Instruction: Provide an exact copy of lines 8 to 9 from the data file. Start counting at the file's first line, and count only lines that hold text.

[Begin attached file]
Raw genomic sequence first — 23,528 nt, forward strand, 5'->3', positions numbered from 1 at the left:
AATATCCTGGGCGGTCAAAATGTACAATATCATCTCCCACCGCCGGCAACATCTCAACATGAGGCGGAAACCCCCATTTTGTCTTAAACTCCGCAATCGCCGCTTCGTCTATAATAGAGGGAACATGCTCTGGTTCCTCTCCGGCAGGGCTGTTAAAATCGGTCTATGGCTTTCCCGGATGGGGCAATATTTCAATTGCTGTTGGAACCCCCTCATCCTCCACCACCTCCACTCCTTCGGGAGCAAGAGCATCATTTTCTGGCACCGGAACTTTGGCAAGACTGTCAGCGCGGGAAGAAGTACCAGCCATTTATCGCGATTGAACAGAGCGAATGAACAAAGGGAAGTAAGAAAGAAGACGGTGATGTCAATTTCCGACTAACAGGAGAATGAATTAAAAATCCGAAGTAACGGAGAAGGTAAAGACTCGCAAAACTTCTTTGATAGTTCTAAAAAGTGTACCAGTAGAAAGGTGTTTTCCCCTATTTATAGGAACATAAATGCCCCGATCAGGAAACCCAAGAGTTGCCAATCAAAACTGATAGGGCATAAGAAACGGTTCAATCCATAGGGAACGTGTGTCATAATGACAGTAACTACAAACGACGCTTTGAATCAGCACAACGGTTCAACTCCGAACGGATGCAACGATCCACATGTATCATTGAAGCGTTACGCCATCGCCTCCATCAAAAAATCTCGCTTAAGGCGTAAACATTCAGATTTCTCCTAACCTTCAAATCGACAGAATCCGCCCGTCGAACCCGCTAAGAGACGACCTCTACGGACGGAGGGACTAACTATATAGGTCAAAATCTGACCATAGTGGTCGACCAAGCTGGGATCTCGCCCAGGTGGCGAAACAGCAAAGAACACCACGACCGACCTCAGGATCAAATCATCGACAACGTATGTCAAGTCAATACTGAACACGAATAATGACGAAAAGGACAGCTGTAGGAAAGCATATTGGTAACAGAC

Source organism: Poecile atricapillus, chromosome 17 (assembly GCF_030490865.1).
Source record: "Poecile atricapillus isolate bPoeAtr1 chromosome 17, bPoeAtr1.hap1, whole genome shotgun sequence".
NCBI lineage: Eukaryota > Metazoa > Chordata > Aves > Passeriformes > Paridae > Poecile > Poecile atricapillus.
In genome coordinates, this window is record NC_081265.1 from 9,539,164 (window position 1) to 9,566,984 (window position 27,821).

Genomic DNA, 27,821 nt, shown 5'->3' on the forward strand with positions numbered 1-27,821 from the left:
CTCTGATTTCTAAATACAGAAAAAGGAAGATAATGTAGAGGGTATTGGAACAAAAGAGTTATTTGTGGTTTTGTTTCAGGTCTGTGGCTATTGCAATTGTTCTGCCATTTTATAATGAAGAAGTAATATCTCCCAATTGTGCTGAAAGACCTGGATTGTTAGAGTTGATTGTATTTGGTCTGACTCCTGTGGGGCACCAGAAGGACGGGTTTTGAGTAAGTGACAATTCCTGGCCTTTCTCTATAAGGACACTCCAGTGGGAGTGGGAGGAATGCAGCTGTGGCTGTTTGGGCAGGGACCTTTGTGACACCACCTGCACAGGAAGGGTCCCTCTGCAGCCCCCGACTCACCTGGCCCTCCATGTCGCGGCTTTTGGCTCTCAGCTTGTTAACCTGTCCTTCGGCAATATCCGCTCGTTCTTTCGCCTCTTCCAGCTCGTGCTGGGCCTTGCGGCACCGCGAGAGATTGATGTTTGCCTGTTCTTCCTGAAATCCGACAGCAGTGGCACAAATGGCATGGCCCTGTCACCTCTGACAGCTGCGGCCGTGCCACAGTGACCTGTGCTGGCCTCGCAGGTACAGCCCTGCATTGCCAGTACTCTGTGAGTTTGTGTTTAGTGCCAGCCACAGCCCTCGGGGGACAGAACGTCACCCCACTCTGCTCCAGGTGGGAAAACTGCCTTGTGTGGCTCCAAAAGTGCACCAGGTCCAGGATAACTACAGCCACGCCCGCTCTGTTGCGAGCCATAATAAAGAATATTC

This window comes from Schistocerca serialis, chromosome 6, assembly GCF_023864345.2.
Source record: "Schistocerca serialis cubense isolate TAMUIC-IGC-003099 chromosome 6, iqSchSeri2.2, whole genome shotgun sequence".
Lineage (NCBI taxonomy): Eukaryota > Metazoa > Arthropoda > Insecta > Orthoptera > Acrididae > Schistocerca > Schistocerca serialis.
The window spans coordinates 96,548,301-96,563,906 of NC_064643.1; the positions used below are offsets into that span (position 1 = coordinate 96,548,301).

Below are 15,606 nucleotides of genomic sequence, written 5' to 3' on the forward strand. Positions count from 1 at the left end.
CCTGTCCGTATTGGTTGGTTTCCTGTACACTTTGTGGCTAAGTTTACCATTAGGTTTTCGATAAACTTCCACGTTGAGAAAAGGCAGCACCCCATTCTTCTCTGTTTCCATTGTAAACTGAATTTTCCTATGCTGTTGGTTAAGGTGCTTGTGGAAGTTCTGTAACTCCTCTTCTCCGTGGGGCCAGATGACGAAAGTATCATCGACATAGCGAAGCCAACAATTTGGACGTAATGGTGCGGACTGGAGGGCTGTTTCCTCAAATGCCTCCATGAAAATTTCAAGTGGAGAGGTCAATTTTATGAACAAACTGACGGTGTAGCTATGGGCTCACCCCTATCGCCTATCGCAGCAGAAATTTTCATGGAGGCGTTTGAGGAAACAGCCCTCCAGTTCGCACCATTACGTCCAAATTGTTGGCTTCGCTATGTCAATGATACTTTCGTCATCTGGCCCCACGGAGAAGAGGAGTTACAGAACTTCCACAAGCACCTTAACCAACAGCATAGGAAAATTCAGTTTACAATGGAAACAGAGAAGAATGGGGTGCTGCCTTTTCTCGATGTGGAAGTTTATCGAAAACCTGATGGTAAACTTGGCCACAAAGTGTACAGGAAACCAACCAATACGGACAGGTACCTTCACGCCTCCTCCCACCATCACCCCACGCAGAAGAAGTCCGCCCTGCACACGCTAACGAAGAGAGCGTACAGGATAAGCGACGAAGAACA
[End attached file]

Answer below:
CTCTGATTTCTAAATACAGAAAAAGGAAGATAATGTAGAGGGTATTGGAACAAAAGAGTTATTTGTGGTTTTGTTTCAGGTCTGTGGCTATTGCAATTGTTCTGCCATTTTATAATGAAGAAGTAATATCTCCCAATTGTGCTGAAAGACCTGGATTGTTAGAGTTGATTGTATTTGGTCTGACTCCTGTGGGGCACCAGAAGGACGGGTTTTGAGTAAGTGACAATTCCTGGCCTTTCTCTATAAGGACACTCCAGTGGGAGTGGGAGGAATGCAGCTGTGGCTGTTTGGGCAGGGACCTTTGTGACACCACCTGCACAGGAAGGGTCCCTCTGCAGCCCCCGACTCACCTGGCCCTCCATGTCGCGGCTTTTGGCTCTCAGCTTGTTAACCTGTCCTTCGGCAATATCCGCTCGTTCTTTCGCCTCTTCCAGCTCGTGCTGGGCCTTGCGGCACCGCGAGAGATTGATGTTTGCCTGTTCTTCCTGAAATCCGACAGCAGTGGCACAAATGGCATGGCCCTGTCACCTCTGACAGCTGCGGCCGTGCCACAGTGACCTGTGCTGGCCTCGCAGGTACAGCCCTGCATTGCCAGTACTCTGTGAGTTTGTGTTTAGTGCCAGCCACAGCCCTCGGGGGACAGAACGTCACCCCACTCTGCTCCAGGTGGGAAAACTGCCTTGTGTGGCTCCAAAAGTGCACCAGGTCCAGGATAACTACAGCCACGCCCGCTCTGTTGCGAGCCATAATAAAGAATATTC

This window comes from Schistocerca serialis, chromosome 6, assembly GCF_023864345.2.